Continuing to save the Fraser River |

Continuing to save the Fraser River

Courtesy photo
Staff Photo |

“Save the Fraser River.”

It’s the message on those blue oval stickers that adorn so many car bumpers and tailgates. By now, hopefully just about everyone in Grand County is familiar with the phrase.

So what’s up with this Fraser River, anyway? Why do we need to save it?

The Fraser River flows through east Grand County and provides prime fishing and other recreational opportunities, not to mention it is the critical artery of the entire valley’s ecosystem. It also happens to be one of the primary sources of municipal water for Denver and other Front Range communities. Some 60 percent of the Fraser’s flows are diverted through the Moffat Tunnel system.

Obviously the Front Range needs water, but according to current water laws, Denver Water could legally drain the river dry. As the amount of diverted water has increased, so has the need to monitor the health of the river. This is what prompted the Save the Fraser River campaign.

Championed by the local Colorado River Headwaters chapter of Trout Unlimited (TU), this campaign is intended to raise awareness about the water diversion project and to protect the Fraser from the effects of the diversions.

Since becoming involved with TU, I continue to be impressed with the organization’s efforts in conservation and education. We were successful last year in finally establishing an agreement with Denver Water to incorporate a balance between water diversion and river health, which took years of negotiations to accomplish. This agreement includes measures to reduce the impacts of the diversions and to improve stream conditions.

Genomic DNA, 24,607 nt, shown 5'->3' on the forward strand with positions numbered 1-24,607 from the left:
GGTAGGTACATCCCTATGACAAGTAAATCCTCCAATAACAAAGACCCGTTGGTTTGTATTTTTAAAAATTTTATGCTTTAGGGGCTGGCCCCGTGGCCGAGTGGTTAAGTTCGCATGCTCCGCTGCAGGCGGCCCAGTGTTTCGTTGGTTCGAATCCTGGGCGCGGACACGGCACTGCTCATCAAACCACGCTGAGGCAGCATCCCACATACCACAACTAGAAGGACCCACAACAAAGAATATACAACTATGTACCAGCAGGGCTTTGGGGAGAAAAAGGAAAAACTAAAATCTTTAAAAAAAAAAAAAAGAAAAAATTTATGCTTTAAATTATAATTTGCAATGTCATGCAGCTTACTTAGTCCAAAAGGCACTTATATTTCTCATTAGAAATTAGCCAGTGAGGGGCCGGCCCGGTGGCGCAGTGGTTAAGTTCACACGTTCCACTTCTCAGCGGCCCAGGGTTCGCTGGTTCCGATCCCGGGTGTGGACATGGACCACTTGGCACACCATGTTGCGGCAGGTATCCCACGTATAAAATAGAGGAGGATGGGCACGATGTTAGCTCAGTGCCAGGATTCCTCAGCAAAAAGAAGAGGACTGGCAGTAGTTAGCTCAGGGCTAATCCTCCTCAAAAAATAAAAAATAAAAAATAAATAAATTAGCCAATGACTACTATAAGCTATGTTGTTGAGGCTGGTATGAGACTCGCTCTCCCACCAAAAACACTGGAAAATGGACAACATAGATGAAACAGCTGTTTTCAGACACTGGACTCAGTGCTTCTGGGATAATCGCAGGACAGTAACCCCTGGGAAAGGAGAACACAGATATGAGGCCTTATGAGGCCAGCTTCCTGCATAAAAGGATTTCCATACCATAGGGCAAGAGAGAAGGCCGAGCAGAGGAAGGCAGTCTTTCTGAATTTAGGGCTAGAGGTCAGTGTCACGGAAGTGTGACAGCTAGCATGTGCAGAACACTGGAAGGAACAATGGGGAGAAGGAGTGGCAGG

Much of this agreement incorporates a “Learning by Doing” management approach that closely evaluates the health of the river. Water temperatures, aquatic life, riparian vegetation, and other vital signs are monitored to ensure the river is preserved.

This campaign is an ongoing effort. We still need more resources: to continue stream monitoring and habitat improvement; to continue chapter events and educational outreach; to continue TU attorney Mely Whiting’s representation of the Fraser River.

That’s why we need continued support. Several events are planned, such as the annual TU banquet on July 20 at the Devil’s Thumb Ranch. With a delicious dinner and both live and silent auctions, the banquet is a really fun way to support the Fraser River. Other events are scheduled for later this summer – stay tuned for details!

Both corporate and individual sponsorships are available, and are also a great way to show your support and provide critical resources for the Fraser River.

Whether it’s a sponsorship, a donation, or just rolling up your sleeves to help, there are plenty of ways to support the campaign. To stay updated or to contact us, please visit our website at and check us out on Facebook at You can also sponsor the Fraser River at Granby Bait and Tackle, or at Winter Park Optical or Winter Park Flyfisher in downtown Fraser.

Together we can preserve the Fraser River for generations to come. Thank you again for your support!

Support Local Journalism

Support Local Journalism

The Sky-Hi News strives to deliver powerful stories that spark emotion and focus on the place we live.

Over the past year, contributions from readers like you helped to fund some of our most important reporting, including coverage of the East Troublesome Fire.

If you value local journalism, consider making a contribution to our newsroom in support of the work we do.


Start a dialogue, stay on topic and be civil.
If you don't follow the rules, your comment may be deleted.

User Legend: iconModerator iconTrusted User